Cruz isn’t an Indian under the Major Crimes Act, but Stymiest is. There’s a problem here.
Here it is — Harjo Petition for Writ of Certiorari
The question presented:
The United States District Court for the District of Columbia reversed the Trademark Trial and Appeal Board’s order scheduling cancellation of the disputed marks and granted summary judgment to Pro-Football, Inc., finding that the doctrine of laches precluded consideration of Petitioners’ cancellation petition brought pursuant to Section 14(3) of the Lanham Act, 15 U.S.C. § 1064(3). On appeal, a panel of the District of Columbia Circuit agreed and, after a remand, ultimately affirmed the District Court’s decision in full. The District of Columbia Circuit’s decision and the Federal Circuit’s decision in Bridgestone/Firestone Research, Inc. v. Auto. Club De L’Ouest De La France, 245 F.3d 1359, 1360-61 (Fed. Cir. 2001), are in conflict with the holding of the Court of Appeals for the Third Circuit in Marshak v. Treadwell, 240 F.3d 184 (3d Cir. 2001) (Alito, J.), that petitions made pursuant to Section 14(3) may be filed “at any time,” rendering defenses such as laches and statutes of limitation inapplicable.
A single question is presented for review:
1. Whether the doctrine of laches is applicable to a cancellation petition filed pursuant to Section 1064(3) of the Lanham Act despite the plain meaning of the statutory language stating that such a petition may be filed “at any time.”
Or so says this IP firm’s website, which asserts that there is a trademark-related circuit split:
We do not believe that the issues raised in this case are going away. In the first place, there is considerable question as to the correctness of the rulings by the District Court and the D.C. Circuit that laches is applicable to a case such as this. Section 14(3) of the Lanham Act, 15 U.S.C. § 1064(3), provides that a petition to cancel a registered mark because, inter alia, it has become generic, was obtained by fraud, or is disparaging, may be brought “at any time”. With the D.C. Circuit’s Harjo opinion, there is now a split among the circuits regarding this issue that could give rise to a cert petition. In addition, following the Circuit Court’s original remand decision, a group of six Native Americans, all of whom only recently reached the age of majority, filed a new cancellation petition with the TTAB. Although this proceeding has been stayed pending the outcome of the Harjo lawsuit, it will be activated in the event that the D.C. Circuit’s decision on laches stands.
It gets more interesting. This is consistent with the Harjo plaintiffs’ lawyer asserts (WaPo article), who suggests that one of the split is a Third Circuit decision authored by then-Judge Alito. Maybe there is a chance for this case to be heard.
Still haven’t seen the cert petition. No indication on the SCOTUS site that anything’s been filed.
Oh, and here’s an update on that notorious Quinn Emmanuel lawyer who got fired after emailing the firm questioning whether its successful representation of the Redskins was a good thing.
I was a little surprised that SCOTUSblog lists this case as a petition to watch. I don’t see any of the indicators that this would be the kind of case to make the discuss list (including either party employing a member of the Supreme Court “bar” suggested by Prof. Lazarus), except for the very superficial circuit split alleged by the petitioners. Maybe they know something I don’t. [I suppose that SCOTUSblog might think this case is similar to Carcieri and MichGO, but I doubt it.]
I say the circuit split is superficial, but in reality it is illusory. The claimed split is between the Ninth and Second Circuits over the definition of “Indian lands.” The CA2 looked at “Indian lands” as used in the Indian Gaming Regulatory Act (25 U.S.C. 2711), and the CA9 looked at “Indian lands” as used in Section 81 of Title 25. The CA2 said that IGRA’s “Indian lands” definition includes both lands already held in trust and lands that will go into trust. The CA9 says that Section 81’s “Indian lands” definition includes only lands already held in trust. Both courts seem to have spent some time reading the dictionary on these cases — 1 U.S.C. 1 et seq. Looks like a split, right?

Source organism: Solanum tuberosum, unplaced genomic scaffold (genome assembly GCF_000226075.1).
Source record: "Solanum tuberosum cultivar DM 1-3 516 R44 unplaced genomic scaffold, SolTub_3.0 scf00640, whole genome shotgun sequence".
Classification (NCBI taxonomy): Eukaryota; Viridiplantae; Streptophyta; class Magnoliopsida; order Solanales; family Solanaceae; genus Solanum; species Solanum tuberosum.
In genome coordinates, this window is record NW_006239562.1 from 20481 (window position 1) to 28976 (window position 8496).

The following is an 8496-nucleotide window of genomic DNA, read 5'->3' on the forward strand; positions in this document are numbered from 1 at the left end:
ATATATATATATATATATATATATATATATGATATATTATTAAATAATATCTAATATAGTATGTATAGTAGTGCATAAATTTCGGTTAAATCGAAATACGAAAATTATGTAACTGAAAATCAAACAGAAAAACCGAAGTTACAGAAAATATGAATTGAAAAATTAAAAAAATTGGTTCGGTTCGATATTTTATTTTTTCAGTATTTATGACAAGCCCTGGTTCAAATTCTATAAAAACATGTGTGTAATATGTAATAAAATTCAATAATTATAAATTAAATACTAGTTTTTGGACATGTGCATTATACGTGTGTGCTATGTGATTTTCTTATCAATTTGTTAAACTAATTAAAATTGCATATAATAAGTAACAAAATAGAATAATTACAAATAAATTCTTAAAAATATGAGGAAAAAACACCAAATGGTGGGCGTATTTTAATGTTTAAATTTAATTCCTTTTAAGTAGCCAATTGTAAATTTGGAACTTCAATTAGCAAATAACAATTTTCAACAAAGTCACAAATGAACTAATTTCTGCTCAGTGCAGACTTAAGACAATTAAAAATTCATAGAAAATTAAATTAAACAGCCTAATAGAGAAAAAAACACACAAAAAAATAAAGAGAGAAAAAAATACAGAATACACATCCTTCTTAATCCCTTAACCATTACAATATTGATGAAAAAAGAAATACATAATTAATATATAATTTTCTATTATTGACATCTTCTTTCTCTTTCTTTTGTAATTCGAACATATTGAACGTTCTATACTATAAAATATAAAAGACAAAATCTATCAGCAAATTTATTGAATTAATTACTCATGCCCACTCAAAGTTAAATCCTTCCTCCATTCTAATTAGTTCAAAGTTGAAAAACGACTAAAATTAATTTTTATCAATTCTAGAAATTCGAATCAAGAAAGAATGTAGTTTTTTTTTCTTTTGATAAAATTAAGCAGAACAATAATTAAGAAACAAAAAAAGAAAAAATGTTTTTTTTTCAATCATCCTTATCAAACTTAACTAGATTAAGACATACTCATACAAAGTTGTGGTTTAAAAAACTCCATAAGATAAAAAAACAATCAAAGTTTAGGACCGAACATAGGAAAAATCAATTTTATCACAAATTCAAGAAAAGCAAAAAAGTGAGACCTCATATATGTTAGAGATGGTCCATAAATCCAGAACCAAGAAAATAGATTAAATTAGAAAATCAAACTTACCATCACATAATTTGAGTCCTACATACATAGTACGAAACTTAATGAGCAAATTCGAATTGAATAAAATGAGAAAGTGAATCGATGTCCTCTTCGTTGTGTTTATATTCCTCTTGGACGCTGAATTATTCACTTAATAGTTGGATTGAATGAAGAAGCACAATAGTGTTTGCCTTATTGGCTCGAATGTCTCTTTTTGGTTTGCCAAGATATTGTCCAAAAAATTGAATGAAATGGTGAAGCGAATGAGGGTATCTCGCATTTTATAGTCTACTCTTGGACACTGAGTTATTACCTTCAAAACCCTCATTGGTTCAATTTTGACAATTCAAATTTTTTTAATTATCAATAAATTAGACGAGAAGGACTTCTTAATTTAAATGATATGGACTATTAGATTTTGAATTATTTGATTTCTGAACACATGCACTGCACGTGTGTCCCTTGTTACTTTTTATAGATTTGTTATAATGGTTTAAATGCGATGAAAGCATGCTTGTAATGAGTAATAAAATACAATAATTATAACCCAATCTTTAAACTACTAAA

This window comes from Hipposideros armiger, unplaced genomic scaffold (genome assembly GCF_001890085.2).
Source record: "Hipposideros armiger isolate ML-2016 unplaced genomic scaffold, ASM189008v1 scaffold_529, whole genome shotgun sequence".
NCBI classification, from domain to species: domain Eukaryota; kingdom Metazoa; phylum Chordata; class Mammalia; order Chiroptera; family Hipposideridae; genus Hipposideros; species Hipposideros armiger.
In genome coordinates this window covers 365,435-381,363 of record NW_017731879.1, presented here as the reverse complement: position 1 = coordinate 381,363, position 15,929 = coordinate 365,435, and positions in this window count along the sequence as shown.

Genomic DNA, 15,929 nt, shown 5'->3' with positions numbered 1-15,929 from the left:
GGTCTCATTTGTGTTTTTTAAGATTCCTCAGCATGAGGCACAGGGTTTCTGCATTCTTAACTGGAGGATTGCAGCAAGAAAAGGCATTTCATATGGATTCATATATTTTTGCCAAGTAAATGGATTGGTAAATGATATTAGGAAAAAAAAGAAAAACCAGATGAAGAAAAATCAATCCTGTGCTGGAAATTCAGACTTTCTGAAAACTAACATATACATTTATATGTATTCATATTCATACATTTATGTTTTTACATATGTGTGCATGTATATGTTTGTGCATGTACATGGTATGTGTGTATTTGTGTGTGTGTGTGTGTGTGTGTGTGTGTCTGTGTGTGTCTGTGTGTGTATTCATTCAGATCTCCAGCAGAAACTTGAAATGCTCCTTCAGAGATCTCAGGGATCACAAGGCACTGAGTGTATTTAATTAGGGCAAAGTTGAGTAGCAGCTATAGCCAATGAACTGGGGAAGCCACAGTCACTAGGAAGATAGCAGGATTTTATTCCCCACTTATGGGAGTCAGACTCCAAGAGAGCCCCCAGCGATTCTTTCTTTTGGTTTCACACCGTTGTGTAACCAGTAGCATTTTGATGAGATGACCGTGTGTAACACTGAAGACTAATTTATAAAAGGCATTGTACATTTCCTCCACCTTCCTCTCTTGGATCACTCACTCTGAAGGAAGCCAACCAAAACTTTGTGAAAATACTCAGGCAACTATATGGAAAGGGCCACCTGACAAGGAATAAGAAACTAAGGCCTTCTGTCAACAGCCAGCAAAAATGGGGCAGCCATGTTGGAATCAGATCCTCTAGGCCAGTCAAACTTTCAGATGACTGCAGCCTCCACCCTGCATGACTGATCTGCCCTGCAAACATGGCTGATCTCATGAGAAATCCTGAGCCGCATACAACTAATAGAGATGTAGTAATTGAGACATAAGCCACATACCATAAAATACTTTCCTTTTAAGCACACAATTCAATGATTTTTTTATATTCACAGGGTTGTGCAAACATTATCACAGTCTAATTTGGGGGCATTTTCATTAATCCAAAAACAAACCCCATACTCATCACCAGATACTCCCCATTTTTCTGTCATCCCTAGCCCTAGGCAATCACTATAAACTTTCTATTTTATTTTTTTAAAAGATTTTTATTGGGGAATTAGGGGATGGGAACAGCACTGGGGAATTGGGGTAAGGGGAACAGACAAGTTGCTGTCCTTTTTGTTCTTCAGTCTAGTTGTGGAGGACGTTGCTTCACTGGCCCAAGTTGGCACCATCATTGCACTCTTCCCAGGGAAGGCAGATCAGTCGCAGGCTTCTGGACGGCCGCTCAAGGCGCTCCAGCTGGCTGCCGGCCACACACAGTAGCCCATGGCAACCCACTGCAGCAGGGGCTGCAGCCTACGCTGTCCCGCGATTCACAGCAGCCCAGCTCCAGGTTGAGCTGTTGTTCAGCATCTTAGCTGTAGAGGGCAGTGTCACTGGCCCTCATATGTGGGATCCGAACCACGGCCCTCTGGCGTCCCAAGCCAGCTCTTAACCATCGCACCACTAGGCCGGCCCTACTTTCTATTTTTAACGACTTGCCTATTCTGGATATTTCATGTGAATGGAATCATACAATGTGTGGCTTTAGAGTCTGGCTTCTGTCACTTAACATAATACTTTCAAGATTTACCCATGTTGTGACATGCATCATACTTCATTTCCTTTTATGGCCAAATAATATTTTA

Hopefully, the SCT and their clerks will realize that no split exists at all. There are two reasons. First, the purposes of each statute distinguish them, even though they use the same words. Second, the operation and implementation of the different statutes prevent them from conflicting. I really don’t think the Dictionary Act would trump either of these two arguments, or else someone better go back and reargue D.C. v. Heller.
OK, the first point. Section 2711 is about management contracts that tribes might sign to manage a gaming facility. Tribes will and do sign these contracts long before any land is taken into trust, and even before a tribe owns a single acre. So it is the National Indian Gaming Commission’s responsibility to review these contracts could kick in before any land is taken into trust, making the CA2’s outcome reasonable. Section 81, on the other hand, is about tribes collateralizing lands held in trust for the tribes by the Secretary of Interior. There’s no reason to review a contract that potentially encumbers tribal trust land unless that land is already in trust, making the CA9’s decision reasonable.
Which leads to the second point, closely related — the Secretary cannot take land into trust without first determining that there are no encumbrances on the land (25 U.S.C. 465). So under Section 81, the Secretary doesn’t need to review a contract that might encumber trust land. In other words, the Secretary will never review a contract that might encumber “Indian lands” under Section 81 unless the land is already in trust. So, the CA9’s decision is the only decision possible. Conversely, IGRA expressly allows for the NIGC to review a contract regarding lands that will go into trust, often because the contract itself will provide the tribe funds to buy lands and ask the Secretary to take the land into trust.
And so, no circuit split.
I hope the Court isn’t confused by this one.